While spliffs and joints share similar characteristics, they differ in some respects. One major distinguishing factor between both products is the smoking experience. Adding tobacco to weed in spliffs reduces the level of high (THC content) you get from smoking.
And this is a result of the nicotine in tobacco, which counteracts some of the effects of cannabis. Thus, you can expect to enjoy a stronger flavor and more intense high from smoking a joint than a spliff.
Spliffs are more economical than joints. So, if you are a stoner on a budget, try spliffs.
However, while spliffs do not make stoners intensely high, they are not without risk. The nicotine content in tobacco is highly addictive, which might be a concern for those trying to minimize their exposure to tobacco smoke. Its addictive nature could make you spend more than you would on joints, as you’ll tend to smoke more over a day.
If you are not good at rolling up, go for a spliff—as long as you don’t mind the tobacco content. Joints tend to burn on one side if not properly packed or rolled. Spliffs, on the other hand, burn evenly thanks to tobacco leaves in the mix.
How to Make a Choice
If you’re trying to choose the best option between a spliff and a joint, there really is no one-size-fits-all answer to that question. Your decision should be based solely on your personal preference and needs.
You can ask yourself these questions. If you’ve never tried a spliff before, why do you want to? If you’re consuming cannabis for medical purposes, will adding tobacco be safe? If you like the high cannabis gives you, why do you want to switch things up?
Here are some factors you might want to consider:
- Combating addiction: Spliffs can be customized to suit your tobacco level preference. You can opt for them if you’re trying to control the quantity of tobacco you smoke.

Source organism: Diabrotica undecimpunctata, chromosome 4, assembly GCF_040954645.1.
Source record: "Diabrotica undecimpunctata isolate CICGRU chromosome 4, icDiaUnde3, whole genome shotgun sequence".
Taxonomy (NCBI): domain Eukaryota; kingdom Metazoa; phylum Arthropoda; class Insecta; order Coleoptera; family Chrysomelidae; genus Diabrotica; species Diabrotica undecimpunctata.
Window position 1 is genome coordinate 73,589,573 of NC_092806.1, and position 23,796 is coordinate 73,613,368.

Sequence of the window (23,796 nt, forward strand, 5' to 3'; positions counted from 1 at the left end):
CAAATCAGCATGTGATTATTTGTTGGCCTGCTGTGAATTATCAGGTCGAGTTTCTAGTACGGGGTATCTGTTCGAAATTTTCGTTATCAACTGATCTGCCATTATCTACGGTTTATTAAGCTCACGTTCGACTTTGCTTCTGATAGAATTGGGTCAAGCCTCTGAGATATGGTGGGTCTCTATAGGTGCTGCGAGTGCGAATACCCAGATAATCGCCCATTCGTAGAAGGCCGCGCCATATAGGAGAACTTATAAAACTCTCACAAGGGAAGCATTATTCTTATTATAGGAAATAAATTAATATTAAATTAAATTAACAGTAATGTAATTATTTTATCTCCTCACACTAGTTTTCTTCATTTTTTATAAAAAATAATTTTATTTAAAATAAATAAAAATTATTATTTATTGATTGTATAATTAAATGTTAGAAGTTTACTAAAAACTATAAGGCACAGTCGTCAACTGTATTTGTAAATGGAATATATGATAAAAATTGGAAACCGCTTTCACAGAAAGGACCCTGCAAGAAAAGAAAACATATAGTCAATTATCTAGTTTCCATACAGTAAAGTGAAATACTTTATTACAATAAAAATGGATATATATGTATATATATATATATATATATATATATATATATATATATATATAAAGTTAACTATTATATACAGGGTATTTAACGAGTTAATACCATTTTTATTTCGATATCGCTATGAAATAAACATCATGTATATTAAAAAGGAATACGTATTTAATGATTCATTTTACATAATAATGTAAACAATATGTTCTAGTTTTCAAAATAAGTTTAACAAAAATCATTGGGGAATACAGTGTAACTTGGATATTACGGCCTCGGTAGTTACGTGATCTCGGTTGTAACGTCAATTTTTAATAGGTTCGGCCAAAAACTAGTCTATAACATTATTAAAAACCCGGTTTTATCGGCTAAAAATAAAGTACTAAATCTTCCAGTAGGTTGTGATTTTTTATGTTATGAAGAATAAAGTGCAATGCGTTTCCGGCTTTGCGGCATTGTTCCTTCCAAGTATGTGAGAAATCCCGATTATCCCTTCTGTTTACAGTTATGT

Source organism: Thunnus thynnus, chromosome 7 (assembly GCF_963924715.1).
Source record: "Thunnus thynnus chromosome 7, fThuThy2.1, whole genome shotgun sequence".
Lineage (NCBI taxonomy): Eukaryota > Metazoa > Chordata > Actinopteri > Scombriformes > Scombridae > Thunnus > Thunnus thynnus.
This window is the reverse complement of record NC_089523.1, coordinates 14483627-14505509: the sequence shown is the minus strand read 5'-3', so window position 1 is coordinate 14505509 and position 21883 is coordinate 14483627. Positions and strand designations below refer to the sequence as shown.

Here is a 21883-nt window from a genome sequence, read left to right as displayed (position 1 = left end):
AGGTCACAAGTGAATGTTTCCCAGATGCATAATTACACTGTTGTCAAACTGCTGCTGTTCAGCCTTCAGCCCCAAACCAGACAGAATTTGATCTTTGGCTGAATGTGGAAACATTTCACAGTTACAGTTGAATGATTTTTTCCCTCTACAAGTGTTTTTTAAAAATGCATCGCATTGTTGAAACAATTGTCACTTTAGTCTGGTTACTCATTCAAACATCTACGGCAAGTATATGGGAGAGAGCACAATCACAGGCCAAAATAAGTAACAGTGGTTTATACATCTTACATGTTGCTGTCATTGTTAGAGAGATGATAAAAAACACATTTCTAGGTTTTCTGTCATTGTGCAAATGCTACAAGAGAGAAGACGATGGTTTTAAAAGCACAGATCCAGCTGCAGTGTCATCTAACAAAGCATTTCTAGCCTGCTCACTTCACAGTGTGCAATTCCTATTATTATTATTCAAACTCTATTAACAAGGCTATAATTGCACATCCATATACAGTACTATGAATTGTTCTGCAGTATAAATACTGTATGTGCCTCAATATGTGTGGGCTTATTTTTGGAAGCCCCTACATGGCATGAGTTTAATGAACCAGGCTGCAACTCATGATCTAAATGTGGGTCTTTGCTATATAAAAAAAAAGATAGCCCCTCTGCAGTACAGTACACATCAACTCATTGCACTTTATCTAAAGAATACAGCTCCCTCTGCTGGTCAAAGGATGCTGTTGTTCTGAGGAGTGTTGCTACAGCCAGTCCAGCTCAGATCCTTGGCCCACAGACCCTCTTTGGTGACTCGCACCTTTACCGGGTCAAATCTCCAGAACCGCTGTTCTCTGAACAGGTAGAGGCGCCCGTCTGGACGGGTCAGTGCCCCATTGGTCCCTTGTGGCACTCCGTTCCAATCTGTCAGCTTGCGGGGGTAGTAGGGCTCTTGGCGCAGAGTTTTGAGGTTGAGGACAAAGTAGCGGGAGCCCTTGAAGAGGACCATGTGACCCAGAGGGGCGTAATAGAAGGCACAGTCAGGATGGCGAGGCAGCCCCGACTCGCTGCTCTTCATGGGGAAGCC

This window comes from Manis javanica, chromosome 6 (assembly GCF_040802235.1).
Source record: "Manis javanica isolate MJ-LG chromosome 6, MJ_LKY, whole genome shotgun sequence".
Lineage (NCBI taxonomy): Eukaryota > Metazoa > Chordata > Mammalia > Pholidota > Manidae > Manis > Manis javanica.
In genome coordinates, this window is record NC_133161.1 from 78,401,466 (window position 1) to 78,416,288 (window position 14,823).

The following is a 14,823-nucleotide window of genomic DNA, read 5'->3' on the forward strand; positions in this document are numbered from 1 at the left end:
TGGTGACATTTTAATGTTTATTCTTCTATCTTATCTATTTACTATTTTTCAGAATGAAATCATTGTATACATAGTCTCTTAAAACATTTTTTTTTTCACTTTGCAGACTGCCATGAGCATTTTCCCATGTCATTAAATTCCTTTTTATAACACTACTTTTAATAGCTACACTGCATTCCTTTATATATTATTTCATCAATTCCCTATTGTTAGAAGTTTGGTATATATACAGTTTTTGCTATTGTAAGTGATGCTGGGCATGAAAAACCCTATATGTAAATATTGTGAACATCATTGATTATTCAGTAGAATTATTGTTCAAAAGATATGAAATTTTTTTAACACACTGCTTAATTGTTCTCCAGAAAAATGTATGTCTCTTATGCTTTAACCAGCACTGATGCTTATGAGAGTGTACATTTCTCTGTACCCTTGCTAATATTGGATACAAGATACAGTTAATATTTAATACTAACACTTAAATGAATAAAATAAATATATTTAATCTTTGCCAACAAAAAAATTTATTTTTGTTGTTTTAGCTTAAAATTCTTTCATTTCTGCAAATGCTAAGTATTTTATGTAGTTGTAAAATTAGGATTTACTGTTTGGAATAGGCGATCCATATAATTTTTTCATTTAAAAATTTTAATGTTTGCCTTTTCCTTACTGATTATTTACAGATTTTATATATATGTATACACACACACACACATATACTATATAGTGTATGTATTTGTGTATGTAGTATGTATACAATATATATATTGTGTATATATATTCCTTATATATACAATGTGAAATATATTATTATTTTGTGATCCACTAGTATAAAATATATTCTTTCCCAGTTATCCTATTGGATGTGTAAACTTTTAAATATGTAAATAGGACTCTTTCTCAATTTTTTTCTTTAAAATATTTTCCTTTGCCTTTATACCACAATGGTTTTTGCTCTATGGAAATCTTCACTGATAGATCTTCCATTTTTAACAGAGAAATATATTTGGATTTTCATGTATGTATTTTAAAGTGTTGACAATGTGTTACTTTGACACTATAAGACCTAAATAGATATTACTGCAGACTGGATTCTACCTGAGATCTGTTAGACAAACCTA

- The weed quality: In places where it is difficult to find high-quality weed, a spliff might be the most available or the most economical option you have.
- Your personal expectation: You might want a level of discretion when smoking your cannabis, especially if you don’t know how to talk to your family and friends about cannabis just yet. Spliffs are quite discreet to smoke. People can assume you are smoking a cigarette when smoking Spliffs. However, with its unique smell, it will be obvious to those around you when you’re smoking cannabis.
- Cannabis culture and ease of access: Spliffs are cheaper and easier to access, especially in places where cannabis is banned. Generally, in Europe, spliffs are more dominant, while joints are more popular in the U.S.
Wrapping It Up
Joints and spliffs are not the same. While they are both ways of smoking cannabis, they have distinct differences, particularly in their composition. Now you know that joints are pure cannabis rolled in wrapping paper, while spliffs add a blend of tobacco to the mix. Joints also give a more intense high, while spliffs are more energizing due to their nicotine content.
In the end, neither really outweighs the other, and the choice between both products comes down to personal preference. So choose what works for you, stay safe, and stay lit!